Introduction: Lung cancer is the leading cause of years of life lost because of cancer and is associated with the highest economic burden relative to other tumor types. Research remains at the cornerstone of achieving improved outcomes of lung cancer. We present the results of a comprehensive analysis of global lung cancer research between 2004 and 2013 (10 years).
Methods: The study used bibliometrics to undertake a quantitative analysis of research output in the 24 leading countries in cancer research internationally on the basis of articles and reviews in the Web of Science (WoS) database.
Results: A total of 32,161 lung cancer research articles from 2085 different journals were analyzed. Lung cancer research represented only 5.6% of overall cancer research in 2013, a 1.2% increase since 2004. The commitment to lung cancer research has fallen in most countries apart from China and shows no correlation with lung cancer burden. A review of key research types demonstrated that diagnostics, screening, and quality of life research represent 4.3%, 1.8%, and 0.3% of total lung cancer research, respectively. The leading research types were genetics (20%), systemic therapies (17%), and prognostic biomarkers (16%). Research output is increasingly basic science, with a decrease in clinical translational research output during this period.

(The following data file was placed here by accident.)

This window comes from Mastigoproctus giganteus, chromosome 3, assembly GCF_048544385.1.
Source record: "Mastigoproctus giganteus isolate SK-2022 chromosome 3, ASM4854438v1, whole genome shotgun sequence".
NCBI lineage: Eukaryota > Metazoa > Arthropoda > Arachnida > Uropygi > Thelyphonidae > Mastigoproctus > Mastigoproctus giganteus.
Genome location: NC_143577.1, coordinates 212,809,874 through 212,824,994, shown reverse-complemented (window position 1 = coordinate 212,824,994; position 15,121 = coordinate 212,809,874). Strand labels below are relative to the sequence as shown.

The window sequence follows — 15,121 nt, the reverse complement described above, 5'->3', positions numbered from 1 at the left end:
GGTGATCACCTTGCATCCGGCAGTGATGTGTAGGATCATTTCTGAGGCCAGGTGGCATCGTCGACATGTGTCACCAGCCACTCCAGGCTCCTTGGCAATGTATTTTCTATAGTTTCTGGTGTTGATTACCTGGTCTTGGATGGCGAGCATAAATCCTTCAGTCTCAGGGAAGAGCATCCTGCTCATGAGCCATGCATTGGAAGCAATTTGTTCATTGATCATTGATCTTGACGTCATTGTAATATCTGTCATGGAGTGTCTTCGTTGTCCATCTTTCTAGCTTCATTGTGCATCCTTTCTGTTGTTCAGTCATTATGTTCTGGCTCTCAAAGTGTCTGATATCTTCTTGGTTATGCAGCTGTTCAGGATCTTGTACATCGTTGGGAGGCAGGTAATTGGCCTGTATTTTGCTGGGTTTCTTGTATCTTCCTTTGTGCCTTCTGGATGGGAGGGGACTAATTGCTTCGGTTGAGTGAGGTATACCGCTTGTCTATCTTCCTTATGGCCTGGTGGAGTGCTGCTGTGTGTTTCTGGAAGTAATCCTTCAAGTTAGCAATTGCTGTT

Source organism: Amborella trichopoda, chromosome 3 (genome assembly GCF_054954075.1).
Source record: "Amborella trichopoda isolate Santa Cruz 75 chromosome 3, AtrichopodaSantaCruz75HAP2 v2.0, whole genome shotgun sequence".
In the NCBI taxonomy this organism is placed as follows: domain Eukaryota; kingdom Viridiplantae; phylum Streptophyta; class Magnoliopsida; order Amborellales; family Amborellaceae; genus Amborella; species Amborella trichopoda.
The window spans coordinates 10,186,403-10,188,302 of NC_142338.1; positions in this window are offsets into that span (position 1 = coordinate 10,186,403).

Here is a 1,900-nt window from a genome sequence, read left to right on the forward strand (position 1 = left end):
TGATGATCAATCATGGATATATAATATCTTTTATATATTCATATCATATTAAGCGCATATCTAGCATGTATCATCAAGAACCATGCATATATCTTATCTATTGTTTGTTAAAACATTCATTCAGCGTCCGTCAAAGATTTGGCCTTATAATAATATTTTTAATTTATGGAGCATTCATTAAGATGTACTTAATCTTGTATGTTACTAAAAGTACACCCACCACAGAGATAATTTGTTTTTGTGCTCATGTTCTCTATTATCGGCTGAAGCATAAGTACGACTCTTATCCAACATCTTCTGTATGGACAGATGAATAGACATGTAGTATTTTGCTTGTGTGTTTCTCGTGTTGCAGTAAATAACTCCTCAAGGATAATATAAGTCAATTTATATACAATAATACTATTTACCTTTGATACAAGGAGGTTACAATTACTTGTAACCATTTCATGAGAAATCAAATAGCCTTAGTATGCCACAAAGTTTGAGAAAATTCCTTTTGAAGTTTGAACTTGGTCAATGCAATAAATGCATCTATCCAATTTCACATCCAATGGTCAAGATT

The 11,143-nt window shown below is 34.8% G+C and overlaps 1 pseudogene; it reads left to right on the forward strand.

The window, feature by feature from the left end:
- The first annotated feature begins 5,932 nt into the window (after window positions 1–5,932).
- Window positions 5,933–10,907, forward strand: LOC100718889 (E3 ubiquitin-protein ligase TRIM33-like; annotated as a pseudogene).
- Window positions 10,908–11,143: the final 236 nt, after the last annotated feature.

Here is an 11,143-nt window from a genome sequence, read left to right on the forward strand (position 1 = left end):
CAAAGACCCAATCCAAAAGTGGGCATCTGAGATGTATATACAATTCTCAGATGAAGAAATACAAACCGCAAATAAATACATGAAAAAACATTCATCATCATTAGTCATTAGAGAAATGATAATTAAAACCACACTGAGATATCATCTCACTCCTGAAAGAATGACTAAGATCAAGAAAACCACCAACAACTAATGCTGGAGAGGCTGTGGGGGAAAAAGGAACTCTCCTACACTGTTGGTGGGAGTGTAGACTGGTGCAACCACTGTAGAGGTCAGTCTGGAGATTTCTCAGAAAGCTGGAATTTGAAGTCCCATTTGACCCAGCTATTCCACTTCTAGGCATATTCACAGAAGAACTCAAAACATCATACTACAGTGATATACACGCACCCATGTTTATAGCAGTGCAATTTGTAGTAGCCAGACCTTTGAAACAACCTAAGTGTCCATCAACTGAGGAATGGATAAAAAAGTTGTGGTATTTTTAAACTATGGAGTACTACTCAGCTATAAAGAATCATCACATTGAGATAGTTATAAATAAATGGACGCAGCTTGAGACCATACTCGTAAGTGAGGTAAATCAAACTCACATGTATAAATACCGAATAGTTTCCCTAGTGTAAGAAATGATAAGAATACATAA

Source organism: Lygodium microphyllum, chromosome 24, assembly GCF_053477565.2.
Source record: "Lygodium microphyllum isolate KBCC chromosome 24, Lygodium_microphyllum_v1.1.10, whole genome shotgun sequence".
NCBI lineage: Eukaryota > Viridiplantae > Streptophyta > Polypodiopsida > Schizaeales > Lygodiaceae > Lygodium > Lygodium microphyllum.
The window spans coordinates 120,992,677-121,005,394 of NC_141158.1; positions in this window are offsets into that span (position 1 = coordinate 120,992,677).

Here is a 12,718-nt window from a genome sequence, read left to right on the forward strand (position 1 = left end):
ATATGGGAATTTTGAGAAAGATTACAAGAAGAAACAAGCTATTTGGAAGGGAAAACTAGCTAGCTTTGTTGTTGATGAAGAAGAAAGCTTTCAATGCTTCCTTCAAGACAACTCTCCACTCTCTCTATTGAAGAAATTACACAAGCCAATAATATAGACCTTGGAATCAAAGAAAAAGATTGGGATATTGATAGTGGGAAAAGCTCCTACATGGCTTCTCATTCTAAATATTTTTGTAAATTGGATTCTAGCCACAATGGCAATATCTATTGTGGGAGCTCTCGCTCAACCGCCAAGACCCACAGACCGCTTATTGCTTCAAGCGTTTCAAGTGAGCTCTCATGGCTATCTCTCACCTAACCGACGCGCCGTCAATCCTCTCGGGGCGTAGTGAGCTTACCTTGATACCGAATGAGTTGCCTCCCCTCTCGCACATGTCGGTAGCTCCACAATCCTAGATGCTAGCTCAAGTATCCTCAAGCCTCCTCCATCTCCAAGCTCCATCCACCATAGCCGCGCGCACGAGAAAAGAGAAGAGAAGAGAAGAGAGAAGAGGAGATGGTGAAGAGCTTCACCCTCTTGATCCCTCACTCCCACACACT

Conclusions: Our findings have established that relative to the huge health, social, and economic burden associated with lung cancer, the level of world research output lags significantly behind that of research on other malignancies. Commitment to diagnostics, screening, and quality of life research is much lower than to basic science and medical research. The study findings are expected to provide the requisite knowledge to guide future cancer research programs in lung cancer.
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- health policy
- lung cancer